Lately, it seems that most Warioware games are a glorified tech demo for new Nintendo hardware. It began with Warioware Twisted, which introduced an odd twisting mechanic to the Game Boy Advance. Then came the DS iteration, which showed the many possibilities of playing with a touch screen. Now, we're given the most freedom in control ever with the addition of the Wiimote. Before each microgame begins, the player is shown a certain way of holding the Wiimote; Smooth Moves features roughly 20 different ways to do exactly this. These positions include holding the Wiimote like a pencil, the hilt of a sword, a steering wheel, an elephant's trunk, chopsticks, and of course a TV remote. Each position is explained as the player progresses through single player. These explanations are made with a calm soothing voice slowly describing how to hold the remote. These interludes are not unlike Jack Handy's old "Deep Thoughts" on Saturday Night Live a few years back. These quiet, methodical moments make for a hilarious juxtaposition with the frenetic and lightning quick pace of the rest of the game.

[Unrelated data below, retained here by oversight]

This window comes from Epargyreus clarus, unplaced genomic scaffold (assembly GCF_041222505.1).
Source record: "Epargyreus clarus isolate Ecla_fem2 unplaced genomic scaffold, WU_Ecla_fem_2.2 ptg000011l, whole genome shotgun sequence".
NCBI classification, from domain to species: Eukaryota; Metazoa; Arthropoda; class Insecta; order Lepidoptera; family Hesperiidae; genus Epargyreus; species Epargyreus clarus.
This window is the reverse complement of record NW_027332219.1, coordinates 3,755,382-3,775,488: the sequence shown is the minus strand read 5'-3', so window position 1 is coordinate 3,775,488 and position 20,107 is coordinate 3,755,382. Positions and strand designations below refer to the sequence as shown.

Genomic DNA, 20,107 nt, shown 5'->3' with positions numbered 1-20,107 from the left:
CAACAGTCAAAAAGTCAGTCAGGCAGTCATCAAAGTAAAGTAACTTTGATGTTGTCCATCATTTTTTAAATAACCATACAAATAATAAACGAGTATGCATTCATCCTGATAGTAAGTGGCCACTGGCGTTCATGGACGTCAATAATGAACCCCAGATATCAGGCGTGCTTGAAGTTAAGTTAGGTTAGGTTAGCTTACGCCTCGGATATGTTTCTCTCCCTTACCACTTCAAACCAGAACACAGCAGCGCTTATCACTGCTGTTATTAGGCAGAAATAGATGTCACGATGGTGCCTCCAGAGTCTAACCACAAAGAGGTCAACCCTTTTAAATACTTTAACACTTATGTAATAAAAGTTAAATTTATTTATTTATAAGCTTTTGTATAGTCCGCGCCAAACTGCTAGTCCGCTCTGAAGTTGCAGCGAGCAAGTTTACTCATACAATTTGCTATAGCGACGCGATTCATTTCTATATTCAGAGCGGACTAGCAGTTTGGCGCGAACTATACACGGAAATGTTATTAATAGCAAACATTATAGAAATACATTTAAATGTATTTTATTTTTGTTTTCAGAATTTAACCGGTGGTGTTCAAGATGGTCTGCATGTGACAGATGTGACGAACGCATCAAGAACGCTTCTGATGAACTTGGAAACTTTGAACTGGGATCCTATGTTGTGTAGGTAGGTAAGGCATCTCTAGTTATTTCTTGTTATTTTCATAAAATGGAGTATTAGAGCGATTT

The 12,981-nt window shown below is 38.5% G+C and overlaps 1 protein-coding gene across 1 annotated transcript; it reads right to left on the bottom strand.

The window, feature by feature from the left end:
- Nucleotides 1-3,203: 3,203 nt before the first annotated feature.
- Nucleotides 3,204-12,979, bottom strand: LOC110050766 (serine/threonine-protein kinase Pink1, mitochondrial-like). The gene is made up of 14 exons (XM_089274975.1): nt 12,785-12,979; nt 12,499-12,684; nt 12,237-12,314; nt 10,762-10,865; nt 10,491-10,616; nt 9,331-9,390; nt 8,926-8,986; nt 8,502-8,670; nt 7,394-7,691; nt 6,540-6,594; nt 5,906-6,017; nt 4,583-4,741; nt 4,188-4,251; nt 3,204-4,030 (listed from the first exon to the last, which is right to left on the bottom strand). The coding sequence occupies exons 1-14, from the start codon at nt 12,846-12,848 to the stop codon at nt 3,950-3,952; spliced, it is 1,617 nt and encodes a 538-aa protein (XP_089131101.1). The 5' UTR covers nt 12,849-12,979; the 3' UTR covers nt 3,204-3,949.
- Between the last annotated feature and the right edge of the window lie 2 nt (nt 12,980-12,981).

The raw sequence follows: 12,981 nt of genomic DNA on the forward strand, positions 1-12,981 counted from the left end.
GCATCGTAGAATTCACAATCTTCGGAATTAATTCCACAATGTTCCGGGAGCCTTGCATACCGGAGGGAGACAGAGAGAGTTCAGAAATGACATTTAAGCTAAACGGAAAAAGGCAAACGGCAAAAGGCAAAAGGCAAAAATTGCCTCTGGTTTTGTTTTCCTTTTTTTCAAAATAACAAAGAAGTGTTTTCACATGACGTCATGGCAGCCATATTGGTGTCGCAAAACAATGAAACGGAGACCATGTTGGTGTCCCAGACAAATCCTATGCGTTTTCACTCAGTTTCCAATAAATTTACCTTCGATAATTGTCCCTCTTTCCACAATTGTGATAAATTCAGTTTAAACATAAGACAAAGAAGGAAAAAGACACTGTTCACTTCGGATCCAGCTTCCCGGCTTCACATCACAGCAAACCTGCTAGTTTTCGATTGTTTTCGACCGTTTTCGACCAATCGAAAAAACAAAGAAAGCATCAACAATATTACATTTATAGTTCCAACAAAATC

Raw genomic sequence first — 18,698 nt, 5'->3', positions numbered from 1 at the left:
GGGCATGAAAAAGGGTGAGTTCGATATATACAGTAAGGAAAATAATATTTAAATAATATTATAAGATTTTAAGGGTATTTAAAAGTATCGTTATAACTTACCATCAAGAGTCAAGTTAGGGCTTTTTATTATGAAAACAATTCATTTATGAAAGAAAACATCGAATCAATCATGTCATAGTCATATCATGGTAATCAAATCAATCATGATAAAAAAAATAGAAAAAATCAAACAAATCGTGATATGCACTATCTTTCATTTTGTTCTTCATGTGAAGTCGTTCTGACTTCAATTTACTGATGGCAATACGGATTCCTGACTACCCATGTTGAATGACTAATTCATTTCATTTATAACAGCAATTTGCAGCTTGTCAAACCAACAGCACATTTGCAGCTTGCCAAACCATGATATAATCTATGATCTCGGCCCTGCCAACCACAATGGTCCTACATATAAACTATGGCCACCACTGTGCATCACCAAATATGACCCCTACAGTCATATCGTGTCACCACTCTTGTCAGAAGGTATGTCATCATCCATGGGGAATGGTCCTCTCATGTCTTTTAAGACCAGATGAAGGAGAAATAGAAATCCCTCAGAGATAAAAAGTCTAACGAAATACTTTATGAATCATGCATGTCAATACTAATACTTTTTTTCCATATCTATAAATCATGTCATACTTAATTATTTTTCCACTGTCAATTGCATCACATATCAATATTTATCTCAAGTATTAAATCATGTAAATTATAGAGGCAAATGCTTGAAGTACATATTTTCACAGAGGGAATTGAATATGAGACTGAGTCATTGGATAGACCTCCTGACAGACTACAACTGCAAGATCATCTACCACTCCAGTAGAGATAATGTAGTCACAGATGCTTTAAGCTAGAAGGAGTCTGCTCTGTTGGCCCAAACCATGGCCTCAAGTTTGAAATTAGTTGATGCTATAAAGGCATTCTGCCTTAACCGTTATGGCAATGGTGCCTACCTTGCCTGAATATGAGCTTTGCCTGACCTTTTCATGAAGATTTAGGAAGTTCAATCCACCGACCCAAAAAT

However, the controls are far from perfect. Since the game shows you the way to hold the remote before each game, it takes a lot of the challenge out of the game. Previous iterations would be more frenetic because you had no idea what to expect next. By showing you the controls first, there's only so many different ways to contort the Wiimote from any individual angle. You'll also reach a point where getting a high score is not so much a test of skill, but whether the Wii will pick up the motions that you are making. Some games have serious problems detecting the proper motion that you know you are making. This game is probably responsible for more Wiimotes thrown through screens than any other. The most serious offenders include the games that have you balancing a broom on your hand, saving a girl from falling off a building, and handing out flyers to people. This problem essentially breaks the sudden death mode, as most of the time you'll lose because of the twitchy controls as opposed to any mistakes you've actually made.